Rishikesh is also known for rafting on the Ganga. Although I would be careful, there are a ton of riptide pockets in that part of the river and it actually can be pretty dangerous. I met someone whose uncle died on the river. It’s super cheap though, around 9 bucks a person.
4) Swim in the Ganga
Submerging in the Ganga cleanses your karma! I did this at the convincing of some British dude who was half crazy. Of course only AFTER I got in did he say that he may have a parasite that possibly came from the river. Girls, I’d recommend just getting in fully clothed (I did) if you’re as creeped out by gawking Indian men as I am. Crazy British dude said he had been in the river with some girl in a bikini & a guy rafting by literally fell out of his boat from staring.
5) Do ayurvedic-ish
Ayurvedic medicine originated in India. It’s supposed to help with your circulation and general health. You can get super cheap ayurvedic massages in Rishikesh, and many of the western/veggie/vegan restaurants even have an ayurvedic menu. Don’t ask me how that works. I wonder how long the ayurvedic food trend is going to take to hit the US.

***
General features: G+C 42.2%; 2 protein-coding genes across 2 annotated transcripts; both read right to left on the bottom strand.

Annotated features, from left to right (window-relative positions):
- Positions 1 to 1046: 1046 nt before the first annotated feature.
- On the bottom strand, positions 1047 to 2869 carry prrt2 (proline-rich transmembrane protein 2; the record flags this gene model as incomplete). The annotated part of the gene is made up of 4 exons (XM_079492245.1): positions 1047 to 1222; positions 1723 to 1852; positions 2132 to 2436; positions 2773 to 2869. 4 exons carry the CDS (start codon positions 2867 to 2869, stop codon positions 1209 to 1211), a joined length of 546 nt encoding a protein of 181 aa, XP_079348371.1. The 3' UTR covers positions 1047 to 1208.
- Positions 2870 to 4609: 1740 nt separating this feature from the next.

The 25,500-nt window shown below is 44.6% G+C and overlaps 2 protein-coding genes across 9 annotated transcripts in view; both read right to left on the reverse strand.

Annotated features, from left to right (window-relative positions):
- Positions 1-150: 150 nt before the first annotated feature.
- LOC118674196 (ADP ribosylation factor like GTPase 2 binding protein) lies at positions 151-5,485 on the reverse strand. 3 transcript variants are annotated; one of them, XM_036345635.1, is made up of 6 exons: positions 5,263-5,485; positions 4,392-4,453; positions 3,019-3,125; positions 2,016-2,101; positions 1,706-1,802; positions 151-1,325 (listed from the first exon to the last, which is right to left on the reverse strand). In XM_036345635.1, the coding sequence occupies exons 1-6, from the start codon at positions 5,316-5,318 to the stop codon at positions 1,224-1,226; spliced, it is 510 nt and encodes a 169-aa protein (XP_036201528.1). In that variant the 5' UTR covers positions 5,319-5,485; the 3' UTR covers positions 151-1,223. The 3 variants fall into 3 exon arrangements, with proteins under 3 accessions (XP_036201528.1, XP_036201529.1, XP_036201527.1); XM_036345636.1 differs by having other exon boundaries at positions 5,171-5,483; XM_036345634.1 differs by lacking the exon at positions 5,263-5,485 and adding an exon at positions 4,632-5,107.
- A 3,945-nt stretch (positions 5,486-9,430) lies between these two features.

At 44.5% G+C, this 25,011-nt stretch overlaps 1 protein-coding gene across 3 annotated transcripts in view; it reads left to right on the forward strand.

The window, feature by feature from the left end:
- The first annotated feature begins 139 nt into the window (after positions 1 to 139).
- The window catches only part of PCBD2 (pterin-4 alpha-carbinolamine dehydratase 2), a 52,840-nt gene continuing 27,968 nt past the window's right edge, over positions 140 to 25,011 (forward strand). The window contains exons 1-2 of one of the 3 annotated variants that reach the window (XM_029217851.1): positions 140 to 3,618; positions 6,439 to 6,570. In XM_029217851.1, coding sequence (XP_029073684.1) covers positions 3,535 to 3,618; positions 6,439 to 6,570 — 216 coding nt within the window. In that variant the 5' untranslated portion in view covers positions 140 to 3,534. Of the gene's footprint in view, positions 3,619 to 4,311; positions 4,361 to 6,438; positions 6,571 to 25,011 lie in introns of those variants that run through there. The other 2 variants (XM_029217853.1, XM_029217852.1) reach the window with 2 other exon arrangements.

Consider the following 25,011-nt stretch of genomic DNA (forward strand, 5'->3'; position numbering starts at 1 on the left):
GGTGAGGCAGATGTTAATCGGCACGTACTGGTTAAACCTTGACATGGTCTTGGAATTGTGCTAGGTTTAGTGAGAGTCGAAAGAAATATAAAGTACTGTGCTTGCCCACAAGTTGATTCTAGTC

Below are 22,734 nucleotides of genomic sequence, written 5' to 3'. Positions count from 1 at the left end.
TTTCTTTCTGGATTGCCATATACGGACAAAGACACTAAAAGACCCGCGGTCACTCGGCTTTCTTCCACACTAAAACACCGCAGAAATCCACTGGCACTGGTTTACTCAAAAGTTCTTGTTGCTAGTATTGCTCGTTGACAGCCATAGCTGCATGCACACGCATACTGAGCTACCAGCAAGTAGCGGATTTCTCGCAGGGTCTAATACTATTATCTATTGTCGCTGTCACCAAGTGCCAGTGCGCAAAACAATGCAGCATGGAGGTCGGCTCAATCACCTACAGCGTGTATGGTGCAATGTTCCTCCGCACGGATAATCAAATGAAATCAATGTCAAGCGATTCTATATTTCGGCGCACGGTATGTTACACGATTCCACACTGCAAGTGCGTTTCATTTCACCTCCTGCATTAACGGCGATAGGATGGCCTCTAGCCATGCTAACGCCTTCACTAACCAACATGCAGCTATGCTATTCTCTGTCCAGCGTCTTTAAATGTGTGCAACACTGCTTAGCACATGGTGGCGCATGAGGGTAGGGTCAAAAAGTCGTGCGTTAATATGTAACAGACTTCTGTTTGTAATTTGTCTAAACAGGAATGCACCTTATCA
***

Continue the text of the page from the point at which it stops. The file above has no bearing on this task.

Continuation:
6) Visit waterfalls
There are a ton of pretty waterfalls in Rishikesh! My friends & I hiked to Garud Chatti, the easiest one to access by foot from the Laxman Jhula area. You can also hire a jeep to take you if you’re not ballin’ on a budget.
Downside to waterfalls in Rishikesh – you can swim in them if you want, but it’s the same deal as swimming in the Ganga. There are usually a bunch of Indian men, and they all stare at you. For that reason my friend & I didn’t get in, but of course some pain-in-the-ass still spent about 15 minutes trying to convince us. I also saw a bunch of Indian women at the waterfall, but of course none were swimming.
7) See the evening aarti or pooja ceremonies on the Ganga
Same as Varanasi, every evening there are ceremonies along the Ganga honoring the river, called aarti. There are also usually groups of yogis doing a pooja ceremony where a bunch of westerners play dress up in sarees and release a little boat with a candle and an orange pooja flower into the river.
8) Chill with the babas
Again, just like Varanasi, there are a ton of babas in Rishikesh. Babas are hindu holy men. As someone who likes to take pictures, the babas in Rishikesh are WAY more chill than the ones in Varanasi. As in they don’t all ask for money if you want a picture.
Fun fact –